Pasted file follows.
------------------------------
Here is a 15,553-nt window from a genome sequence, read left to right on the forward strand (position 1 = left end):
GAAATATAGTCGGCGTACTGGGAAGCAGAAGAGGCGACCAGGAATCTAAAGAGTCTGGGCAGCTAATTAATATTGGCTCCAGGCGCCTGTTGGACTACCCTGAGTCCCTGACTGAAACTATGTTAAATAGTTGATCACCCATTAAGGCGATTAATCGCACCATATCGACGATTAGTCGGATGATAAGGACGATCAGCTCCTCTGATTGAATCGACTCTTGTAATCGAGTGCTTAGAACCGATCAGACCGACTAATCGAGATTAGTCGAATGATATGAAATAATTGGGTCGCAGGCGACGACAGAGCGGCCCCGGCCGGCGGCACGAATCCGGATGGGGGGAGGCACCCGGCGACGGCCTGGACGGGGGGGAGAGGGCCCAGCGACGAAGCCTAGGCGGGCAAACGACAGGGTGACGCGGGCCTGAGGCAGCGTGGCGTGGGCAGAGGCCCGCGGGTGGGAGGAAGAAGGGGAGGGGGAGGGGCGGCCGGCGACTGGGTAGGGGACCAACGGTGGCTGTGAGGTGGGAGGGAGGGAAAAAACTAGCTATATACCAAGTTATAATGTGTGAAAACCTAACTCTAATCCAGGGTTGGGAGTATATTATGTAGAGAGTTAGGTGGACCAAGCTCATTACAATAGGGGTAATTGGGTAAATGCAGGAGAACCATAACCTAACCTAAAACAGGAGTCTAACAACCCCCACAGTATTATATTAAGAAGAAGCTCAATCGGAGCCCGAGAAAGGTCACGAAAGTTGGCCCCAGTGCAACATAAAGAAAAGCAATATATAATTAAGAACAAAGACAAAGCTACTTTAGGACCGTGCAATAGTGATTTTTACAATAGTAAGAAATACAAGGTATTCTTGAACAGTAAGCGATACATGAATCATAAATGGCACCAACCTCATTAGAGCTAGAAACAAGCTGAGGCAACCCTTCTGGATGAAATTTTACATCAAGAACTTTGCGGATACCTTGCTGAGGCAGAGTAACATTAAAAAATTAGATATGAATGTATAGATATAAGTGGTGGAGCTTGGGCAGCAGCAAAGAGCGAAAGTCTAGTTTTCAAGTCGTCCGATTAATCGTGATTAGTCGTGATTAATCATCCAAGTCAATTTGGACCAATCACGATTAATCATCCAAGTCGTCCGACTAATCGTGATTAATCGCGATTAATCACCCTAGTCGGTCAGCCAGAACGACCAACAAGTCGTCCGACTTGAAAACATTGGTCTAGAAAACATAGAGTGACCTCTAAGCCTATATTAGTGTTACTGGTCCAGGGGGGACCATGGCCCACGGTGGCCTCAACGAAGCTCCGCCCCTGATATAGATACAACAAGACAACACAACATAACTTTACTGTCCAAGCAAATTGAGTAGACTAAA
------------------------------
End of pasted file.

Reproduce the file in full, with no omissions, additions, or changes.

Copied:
Here is a 15,553-nt window from a genome sequence, read left to right on the forward strand (position 1 = left end):
GAAATATAGTCGGCGTACTGGGAAGCAGAAGAGGCGACCAGGAATCTAAAGAGTCTGGGCAGCTAATTAATATTGGCTCCAGGCGCCTGTTGGACTACCCTGAGTCCCTGACTGAAACTATGTTAAATAGTTGATCACCCATTAAGGCGATTAATCGCACCATATCGACGATTAGTCGGATGATAAGGACGATCAGCTCCTCTGATTGAATCGACTCTTGTAATCGAGTGCTTAGAACCGATCAGACCGACTAATCGAGATTAGTCGAATGATATGAAATAATTGGGTCGCAGGCGACGACAGAGCGGCCCCGGCCGGCGGCACGAATCCGGATGGGGGGAGGCACCCGGCGACGGCCTGGACGGGGGGGAGAGGGCCCAGCGACGAAGCCTAGGCGGGCAAACGACAGGGTGACGCGGGCCTGAGGCAGCGTGGCGTGGGCAGAGGCCCGCGGGTGGGAGGAAGAAGGGGAGGGGGAGGGGCGGCCGGCGACTGGGTAGGGGACCAACGGTGGCTGTGAGGTGGGAGGGAGGGAAAAAACTAGCTATATACCAAGTTATAATGTGTGAAAACCTAACTCTAATCCAGGGTTGGGAGTATATTATGTAGAGAGTTAGGTGGACCAAGCTCATTACAATAGGGGTAATTGGGTAAATGCAGGAGAACCATAACCTAACCTAAAACAGGAGTCTAACAACCCCCACAGTATTATATTAAGAAGAAGCTCAATCGGAGCCCGAGAAAGGTCACGAAAGTTGGCCCCAGTGCAACATAAAGAAAAGCAATATATAATTAAGAACAAAGACAAAGCTACTTTAGGACCGTGCAATAGTGATTTTTACAATAGTAAGAAATACAAGGTATTCTTGAACAGTAAGCGATACATGAATCATAAATGGCACCAACCTCATTAGAGCTAGAAACAAGCTGAGGCAACCCTTCTGGATGAAATTTTACATCAAGAACTTTGCGGATACCTTGCTGAGGCAGAGTAACATTAAAAAATTAGATATGAATGTATAGATATAAGTGGTGGAGCTTGGGCAGCAGCAAAGAGCGAAAGTCTAGTTTTCAAGTCGTCCGATTAATCGTGATTAGTCGTGATTAATCATCCAAGTCAATTTGGACCAATCACGATTAATCATCCAAGTCGTCCGACTAATCGTGATTAATCGCGATTAATCACCCTAGTCGGTCAGCCAGAACGACCAACAAGTCGTCCGACTTGAAAACATTGGTCTAGAAAACATAGAGTGACCTCTAAGCCTATATTAGTGTTACTGGTCCAGGGGGGACCATGGCCCACGGTGGCCTCAACGAAGCTCCGCCCCTGATATAGATACAACAAGACAACACAACATAACTTTACTGTCCAAGCAAATTGAGTAGACTAAA